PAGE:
Why run a census in the middle of a pandemic?

David MartinDavid Martin, Deputy Director of the UK Data Service, introduces our blog series on the 2021/2022 UK censuses, with a pertinent discussion of ‘why now?’ 


The decennial census in England, Wales and Northern Ireland will be held on 21 March 2021, while Scotland’s census has been postponed until spring 2022.  The challenges of running a census during these exceptional times should not be underestimated, but the systems, people and legislation are already in place, and as a society we need the census data more now than ever.

The last time a census was not held in the year ending -1 was in 1941, but a national emergency registration of the population had been held in 1939 at the outbreak of the Second World War.

The most novel feature of the 2021 census operations is that they have been designed from the outset to be ‘digital first’, with around 75% of the population expected to complete the questionnaire online.

Census is coming

The census agencies have been planning extensively, including a large rehearsal of this approach in 2019 which found it to work well.  Most households will receive an initial invitation to complete their census online using a unique access code, but in areas where online response is expected to be low, paper forms will still be delivered – in fact, both paper and online channels will be available to everyone.

The conduct of the decennial census is a colossal undertaking, involving a large temporary workforce and a complex series of contracts and services necessary to ensure that the whole exercise works smoothly.  All of these complex (and expensive) systems are already in place for the 2021 enumeration, and although it may be tempting to think that the whole exercise could be put off, that would necessitate a huge waste of public money in a time of austerity – and in many ways our need for the data from the census is currently greater than ever.

Both Brexit and the Covid-19 pandemic have rightly focused public attention on official statistics and led to widespread discussion of measures and concepts that would not usually gain so much airtime.

Amid the noise, the high quality ONS Covid infection survey demonstrates the ability of the UK statistical agencies to collect well-designed statistics on key issues which are independent of national politics.  Issues of social change, local population characteristics and inequality have moved to the fore of public debate.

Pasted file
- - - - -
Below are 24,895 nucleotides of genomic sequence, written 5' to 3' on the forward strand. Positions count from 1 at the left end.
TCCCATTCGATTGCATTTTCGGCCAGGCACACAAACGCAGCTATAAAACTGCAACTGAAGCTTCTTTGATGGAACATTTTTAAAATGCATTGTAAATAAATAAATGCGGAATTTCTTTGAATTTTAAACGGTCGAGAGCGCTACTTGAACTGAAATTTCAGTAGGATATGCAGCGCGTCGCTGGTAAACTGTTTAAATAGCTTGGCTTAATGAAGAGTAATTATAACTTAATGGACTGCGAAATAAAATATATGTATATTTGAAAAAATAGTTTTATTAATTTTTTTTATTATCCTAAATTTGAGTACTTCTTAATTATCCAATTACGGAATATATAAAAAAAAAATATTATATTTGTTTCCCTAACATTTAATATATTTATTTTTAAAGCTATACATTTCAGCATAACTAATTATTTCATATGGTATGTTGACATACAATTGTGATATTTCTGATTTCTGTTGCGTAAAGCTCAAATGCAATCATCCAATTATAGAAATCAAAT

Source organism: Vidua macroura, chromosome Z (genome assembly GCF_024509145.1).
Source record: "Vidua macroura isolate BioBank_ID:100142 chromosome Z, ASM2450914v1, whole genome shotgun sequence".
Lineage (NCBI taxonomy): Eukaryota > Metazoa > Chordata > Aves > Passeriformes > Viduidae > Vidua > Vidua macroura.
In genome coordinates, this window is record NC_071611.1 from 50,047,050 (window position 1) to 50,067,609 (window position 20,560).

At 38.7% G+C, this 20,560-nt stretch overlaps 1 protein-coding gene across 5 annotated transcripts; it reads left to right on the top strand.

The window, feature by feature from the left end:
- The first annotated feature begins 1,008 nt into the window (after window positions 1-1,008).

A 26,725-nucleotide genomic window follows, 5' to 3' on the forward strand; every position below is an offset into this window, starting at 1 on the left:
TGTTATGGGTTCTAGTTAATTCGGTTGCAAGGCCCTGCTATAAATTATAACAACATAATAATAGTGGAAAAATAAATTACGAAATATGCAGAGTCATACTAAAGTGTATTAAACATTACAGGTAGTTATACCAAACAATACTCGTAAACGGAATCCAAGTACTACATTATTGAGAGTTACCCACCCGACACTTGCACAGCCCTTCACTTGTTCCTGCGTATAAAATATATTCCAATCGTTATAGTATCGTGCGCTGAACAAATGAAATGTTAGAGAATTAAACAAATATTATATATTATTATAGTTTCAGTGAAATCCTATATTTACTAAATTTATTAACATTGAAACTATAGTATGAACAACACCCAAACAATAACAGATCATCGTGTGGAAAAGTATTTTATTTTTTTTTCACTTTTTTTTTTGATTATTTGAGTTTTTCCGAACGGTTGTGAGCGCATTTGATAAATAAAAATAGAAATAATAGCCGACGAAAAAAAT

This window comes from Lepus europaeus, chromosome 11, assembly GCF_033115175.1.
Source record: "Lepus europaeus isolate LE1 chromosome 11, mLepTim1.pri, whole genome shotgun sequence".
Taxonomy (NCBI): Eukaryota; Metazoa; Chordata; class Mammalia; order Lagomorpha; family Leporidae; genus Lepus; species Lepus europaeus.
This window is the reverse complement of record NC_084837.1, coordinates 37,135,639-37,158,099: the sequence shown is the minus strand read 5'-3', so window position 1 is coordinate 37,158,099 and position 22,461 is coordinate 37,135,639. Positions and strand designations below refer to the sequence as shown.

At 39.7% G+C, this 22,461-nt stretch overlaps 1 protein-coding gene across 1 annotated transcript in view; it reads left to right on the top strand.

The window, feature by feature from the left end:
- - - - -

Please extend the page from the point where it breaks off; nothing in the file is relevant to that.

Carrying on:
Even the most basic questions about Covid prevalence and death rates and how they vary across communities, age group and ethnic groups are fundamentally rooted in our ability to access high quality population statistics.  The census underpins our ability to answer all of these questions – no other data source provides comparable levels of population coverage, detail for small areas or such a complete picture of (for example) ethnicity and household structures.

In many instances, the best detailed estimates we currently have their origins in the 2011 census datasets.  There are already important moves to understand how society will be able to “build back better” but these will require evidence, and the 2021/22 census provides a unique opportunity to re-base these detailed statistics to understanding to the time of the pandemic.

In an era which has also seen much doubt cast on factual information, the census also offers us a unique opportunity to obtain a single, high-quality picture of the UK population at the start of the 2020s on which policymakers, planners, businesses and campaigners can base their efforts.

The UK Data Service provides a unique range of census data outputs and resources, including access to census datasets dating from 1961 to 2011.

Our expert team hosts

  • data about areas
  • data about migration and travel-to-work flows between areas
  • digital boundaries
  • lookup tables
  • samples of anonymized records.

We also support research users with access to more secure and detailed versions of some of these data held by the census agencies.

We engage extensively with the UK agencies to advocate for census data users and provide a wide range of training and advice – and we are standing by to support the critical research and insight that will be based on 2021 census results.


The UK Data Service will be running a webinar: 2021 Census: What to expect from the UK Data Service on Thursday 18th March, 12.00-12.45.

Find out more and how to book your place.

About the author

David Martin is a Professor of Geography at the University of Southampton and a Deputy Director of the UK Data Service. He has been involved in several major data initiatives, including as Director of ESRC’s former Census Programme.  His research in geographic information science led to development of the system of census output areas currently used in England, Wales and Northern Ireland. David was awarded an OBE in 2019 for services to Geography and Population Studies.

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